Just like families themselves, the notion of and our experiences with family are highly diverse. For many people, “family” conjures feelings of love, care, support and closeness. For others, family is complex, less positive and possibly even uncomfortable. Regardless, the concept of family plays a powerful role in our understanding of the world and our sense of belonging within it.
Since family is so often associated with a sense of stability, safety and support, some organizations and institutions throughout society adopt a “family narrative” to invoke a sense of closeness, mutual responsibility, solidarity and/or unconditional support among group members.
This can take diverse forms, such as when management discusses or frames teammates as “work families” or colleagues refer to their “work spouses.” Other examples include religious and cultural institutions, which sometimes use this narrative to strengthen their community ties.
“Family narratives” are often used to create a sense of belonging, support and structure.
Sometimes, universities employ the idea and language of family on their campus communities by framing relationships between students and older guardian peers, house presidents and administrators with familial language and labels (e.g. brothers/brotherhood, sisters/sisterhood or using parental-role language for university staff).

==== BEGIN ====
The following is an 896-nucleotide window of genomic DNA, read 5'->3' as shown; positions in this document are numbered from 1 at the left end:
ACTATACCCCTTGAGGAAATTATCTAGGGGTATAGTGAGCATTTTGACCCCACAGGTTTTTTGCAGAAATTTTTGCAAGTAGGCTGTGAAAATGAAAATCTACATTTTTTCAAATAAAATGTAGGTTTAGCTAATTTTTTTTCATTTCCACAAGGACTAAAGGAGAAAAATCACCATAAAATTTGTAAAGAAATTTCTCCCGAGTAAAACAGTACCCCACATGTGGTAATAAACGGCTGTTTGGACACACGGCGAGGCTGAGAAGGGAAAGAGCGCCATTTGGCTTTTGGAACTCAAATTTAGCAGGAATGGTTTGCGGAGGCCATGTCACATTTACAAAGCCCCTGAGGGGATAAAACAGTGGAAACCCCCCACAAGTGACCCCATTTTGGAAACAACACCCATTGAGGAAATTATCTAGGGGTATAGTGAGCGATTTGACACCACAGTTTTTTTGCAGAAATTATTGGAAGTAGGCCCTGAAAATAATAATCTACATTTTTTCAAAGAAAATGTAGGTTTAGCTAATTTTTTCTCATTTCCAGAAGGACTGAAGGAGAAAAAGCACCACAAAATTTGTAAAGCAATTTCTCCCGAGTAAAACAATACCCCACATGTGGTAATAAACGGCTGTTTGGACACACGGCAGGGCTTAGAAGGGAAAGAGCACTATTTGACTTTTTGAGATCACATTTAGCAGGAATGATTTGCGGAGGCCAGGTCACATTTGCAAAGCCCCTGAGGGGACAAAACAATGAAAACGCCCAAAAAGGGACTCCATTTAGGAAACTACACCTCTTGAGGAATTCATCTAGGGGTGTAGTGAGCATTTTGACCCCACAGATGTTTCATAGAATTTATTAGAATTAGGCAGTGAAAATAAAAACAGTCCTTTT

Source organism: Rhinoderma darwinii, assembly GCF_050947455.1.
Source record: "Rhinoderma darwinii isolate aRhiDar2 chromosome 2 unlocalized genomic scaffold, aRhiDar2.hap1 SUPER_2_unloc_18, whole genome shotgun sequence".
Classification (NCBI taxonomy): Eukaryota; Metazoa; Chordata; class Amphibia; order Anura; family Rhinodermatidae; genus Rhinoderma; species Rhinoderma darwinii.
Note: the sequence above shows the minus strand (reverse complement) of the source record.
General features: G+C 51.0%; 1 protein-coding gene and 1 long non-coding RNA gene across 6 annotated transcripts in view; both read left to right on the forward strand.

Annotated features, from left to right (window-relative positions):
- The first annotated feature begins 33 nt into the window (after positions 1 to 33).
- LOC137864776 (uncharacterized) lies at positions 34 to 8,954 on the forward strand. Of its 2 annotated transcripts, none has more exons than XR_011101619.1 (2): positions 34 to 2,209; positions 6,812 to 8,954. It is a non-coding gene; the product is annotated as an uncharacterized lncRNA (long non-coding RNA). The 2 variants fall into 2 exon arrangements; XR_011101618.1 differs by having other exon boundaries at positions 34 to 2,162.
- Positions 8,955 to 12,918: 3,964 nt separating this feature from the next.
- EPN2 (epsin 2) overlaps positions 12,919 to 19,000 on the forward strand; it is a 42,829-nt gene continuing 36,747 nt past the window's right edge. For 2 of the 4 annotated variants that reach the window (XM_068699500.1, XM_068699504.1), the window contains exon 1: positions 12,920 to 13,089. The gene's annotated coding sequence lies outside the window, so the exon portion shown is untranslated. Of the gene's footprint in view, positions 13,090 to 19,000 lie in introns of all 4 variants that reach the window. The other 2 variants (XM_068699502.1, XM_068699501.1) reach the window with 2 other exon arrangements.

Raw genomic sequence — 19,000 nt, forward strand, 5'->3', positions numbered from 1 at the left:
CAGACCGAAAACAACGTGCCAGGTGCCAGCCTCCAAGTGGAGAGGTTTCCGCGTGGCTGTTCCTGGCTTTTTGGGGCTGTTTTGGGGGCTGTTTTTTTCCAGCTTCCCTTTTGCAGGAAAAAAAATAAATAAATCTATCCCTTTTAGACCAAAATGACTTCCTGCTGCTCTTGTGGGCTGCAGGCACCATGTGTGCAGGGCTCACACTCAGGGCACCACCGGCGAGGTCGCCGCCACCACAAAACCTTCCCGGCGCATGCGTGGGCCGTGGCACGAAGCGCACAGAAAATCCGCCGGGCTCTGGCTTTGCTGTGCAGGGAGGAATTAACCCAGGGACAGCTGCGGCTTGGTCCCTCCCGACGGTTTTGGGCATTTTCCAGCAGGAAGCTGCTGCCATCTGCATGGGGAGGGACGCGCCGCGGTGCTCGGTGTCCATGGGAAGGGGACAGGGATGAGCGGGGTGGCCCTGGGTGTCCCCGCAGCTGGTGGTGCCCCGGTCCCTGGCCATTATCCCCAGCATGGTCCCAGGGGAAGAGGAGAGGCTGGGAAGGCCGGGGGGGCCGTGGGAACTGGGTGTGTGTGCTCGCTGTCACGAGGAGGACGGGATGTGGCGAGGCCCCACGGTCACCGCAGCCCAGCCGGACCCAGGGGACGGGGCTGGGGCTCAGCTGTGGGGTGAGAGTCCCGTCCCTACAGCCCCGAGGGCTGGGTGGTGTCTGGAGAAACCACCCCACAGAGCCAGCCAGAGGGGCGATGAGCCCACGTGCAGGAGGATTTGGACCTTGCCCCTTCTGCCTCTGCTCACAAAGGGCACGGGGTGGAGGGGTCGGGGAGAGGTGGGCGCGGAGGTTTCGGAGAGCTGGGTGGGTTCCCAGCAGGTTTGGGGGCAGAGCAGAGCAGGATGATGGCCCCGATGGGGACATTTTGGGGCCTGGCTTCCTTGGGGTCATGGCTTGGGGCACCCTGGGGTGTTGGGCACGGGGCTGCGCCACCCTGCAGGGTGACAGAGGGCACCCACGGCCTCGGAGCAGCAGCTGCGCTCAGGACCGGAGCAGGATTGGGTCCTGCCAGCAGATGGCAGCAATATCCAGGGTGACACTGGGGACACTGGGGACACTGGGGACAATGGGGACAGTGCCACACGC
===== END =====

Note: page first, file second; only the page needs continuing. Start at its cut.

While these “family narratives” are often used to create a sense of belonging, support and structure, there are some ways in which this arbitrarily imposed notion of family can be problematic for students seeking personal development at this important life stage.
Universities create “campus families” – but students often seek independence
Young adulthood is an important time for personal growth, gaining independence and finding and/or developing our identity (or identities). Many young adults make the decision to pursue post-secondary education to further their understanding of the world while preparing for a career later in life. This transition into adulthood can leave many students feeling vulnerable, especially if they have never lived away from their families, communities and other sources of familiarity and comfort.
Universities sometimes opt for familial language to foster relationships and a sense of close community.
At this stage in their lives, living in residence or on campus provides many students with increased independence while also creating and maintaining a familiar communal, “home-like” environment. On small campuses, this is sometimes taken a step further, deliberately structured into what is often known as residence (or campus/university) “families.” Small universities sometimes opt for familial language to foster relationships and a sense of close community even if their artificial “family” includes thousands of students and faculty (even though many will never meet).